Ask most people where the Civil War started, and they’ll say Fort Sumter in Charleston. It was at this US Army fort at the mouth of Charleston harbor that the first shots of the war rang out, starting one of the bloodiest and most tragic episodes of American history.
But the root causes of the Civil War stretch back far beyond that fateful early morning of April 12, 1861, and the consequences of that day extend far beyond the skirmish that saw Confederate troops overtake the small but highly strategic fort on a tiny windswept island. The Fort Sumter National Monument, part of the National Park System, attempts to tell that complicated and fascinating history. It also just happens to be one of the most lovely places in all of Charleston.
Start your visit at the Fort Sumter Visitor Education Center at Liberty Square, located on the spot where Gadsden's Wharf once stood, right next to the South Carolina Aquarium. Gadsden’s Wharf was once the place where enslaved Africans entered South Carolina. The visitor center tells the story of their journey, and of the economic, social and political history of slavery in the US that led up to those first shots fired at Fort Sumter. Make sure you give yourself an hour or even more to explore the exhibits. They give a context and history to the trip out to the fort that makes the experience even richer.
Admission to the fort and visitor center is free, but you’ll need to buy ferry tickets to get out to the island. Fort Sumter is one of the most popular attractions in Charleston, and ferry tickets do regularly sell out, so be sure to buy your tickets in advance.
There are two places to get the ferry to Fort Sumter. One is the visitor center and the other is Patriots Point, the naval museum across the harbor in Mount Pleasant. The trip out to the island is one of the best parts of the day. There’s a good chance you’ll see dolphins out in the harbor, and you’ll definitely get the best view of the beautiful Battery and iconic Charleston skyline, the Holy City dotted with steeples. Tour guides point out important landmarks along the way.
Once at Fort Sumter, you’ll have the chance to walk and wander through the remains of the fort. Fort Sumter is now a historic site, not a working fort. Much of it is now in ruins, but it wasn’t actually decommissioned until 1948. Between the Civil War and the end of World War II, various additions and changes were made to Fort Sumter, and these layers of change are visible to visitors today. Rangers are available to give overviews and answer questions. Tours aren't regularly scheduled but are often available if you ask, depending on how busy the fort is that day.
Make sure you search for the Civil War era projectiles still lodged in the five foot thick walls, the crooked arch and leaning brick walls where a powder keg accidentally exploded. Don't miss the enormous and ancient cannons still standing ready and pointing out to sea, and just know that any kids with you will want to climb onto them. Don't let them. Most things at Fort Sumter, including the bricks and cannons, are fragile and historic, and the kids could get hurt or damage the cannons without meaning to.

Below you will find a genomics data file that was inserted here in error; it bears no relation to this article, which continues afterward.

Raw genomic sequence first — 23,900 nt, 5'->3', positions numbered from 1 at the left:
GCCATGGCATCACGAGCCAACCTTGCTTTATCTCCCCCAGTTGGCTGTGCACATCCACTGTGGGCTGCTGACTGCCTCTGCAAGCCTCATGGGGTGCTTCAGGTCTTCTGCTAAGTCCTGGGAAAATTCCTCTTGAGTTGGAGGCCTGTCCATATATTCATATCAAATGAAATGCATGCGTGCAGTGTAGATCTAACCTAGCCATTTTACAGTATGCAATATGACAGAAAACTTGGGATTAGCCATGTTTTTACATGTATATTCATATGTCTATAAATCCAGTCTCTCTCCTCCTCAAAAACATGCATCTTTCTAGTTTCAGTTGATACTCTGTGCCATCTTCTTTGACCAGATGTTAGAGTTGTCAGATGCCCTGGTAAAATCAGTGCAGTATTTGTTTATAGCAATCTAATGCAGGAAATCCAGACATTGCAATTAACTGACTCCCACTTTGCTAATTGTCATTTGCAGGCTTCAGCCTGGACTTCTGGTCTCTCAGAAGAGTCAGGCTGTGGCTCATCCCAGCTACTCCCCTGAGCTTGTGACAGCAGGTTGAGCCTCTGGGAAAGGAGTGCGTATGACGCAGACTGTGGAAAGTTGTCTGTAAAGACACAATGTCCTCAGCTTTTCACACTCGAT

Before you board the ferry to return to Charleston, take a few minutes to walk out to the beach just outside the rough, thick walls and along the sandy spit into the harbor. It’s possibly the most beautiful view in all of Charleston.
About Fort Sumter
The fort is named for South Carolinian Thomas Sumter, a Revolutionary War patriot. Construction on the fort began in 1829, one of a series of coastal forts built by the United States after the War of 1812. Enslaved laborers and craftsmen were among those who worked on this structure. It was still unfinished when Maj. Robert Anderson moved his 85-man garrison into the fort on Dec. 26, 1860. On Dec. 20, 1860, South Carolina delegates met in a special convention and voted to break away from the Federal Union.
After Anderson moved his men to Fort Sumter, the South demanded the Union leave. The Union refused. On April 12, 1861, South Carolina Confederate troops from nearby Fort Johnson fired on the fort. The two-day bombardment resulted in the Union surrendering the fort.
On April 14, Maj. Anderson and his men marched out of the fort and boarded ships bound for New York. They had defended Sumter for 34 hours, until “the quarters were entirely burned, the main gates destroyed by fire, the gorge walls seriously injured, the magazines surrounded by flames.”
The Civil War had begun.
The South held the fort until Feb. 17, 1865, when Confederates evacuated. With Charleston now in Union hands, the US flag that was lowered when the fort was surrendered in 1861, was raised above Fort Sumter. For almost two years leading up to that date, more than 7 million pounds of metal were fired at Fort Sumter. It is considered among the most significant historic monuments in the United States.
Things to Know While Visiting
Check ahead on the weather forecast. While the exhibits inside tell the story of the fort and its famous battle, the rest of the cool things to see and do are outside. If it's warm, bring sunscreen and insect repellent.
While picnics aren't allowed at the fort, there's a snack bar on the ferry. It's also smart to bring a refillable water bottle and snacks to eat while enjoying the great view. There's also a small bookstore that sells history books, Civil War memorabilia and other Fort Sumter keepsakes.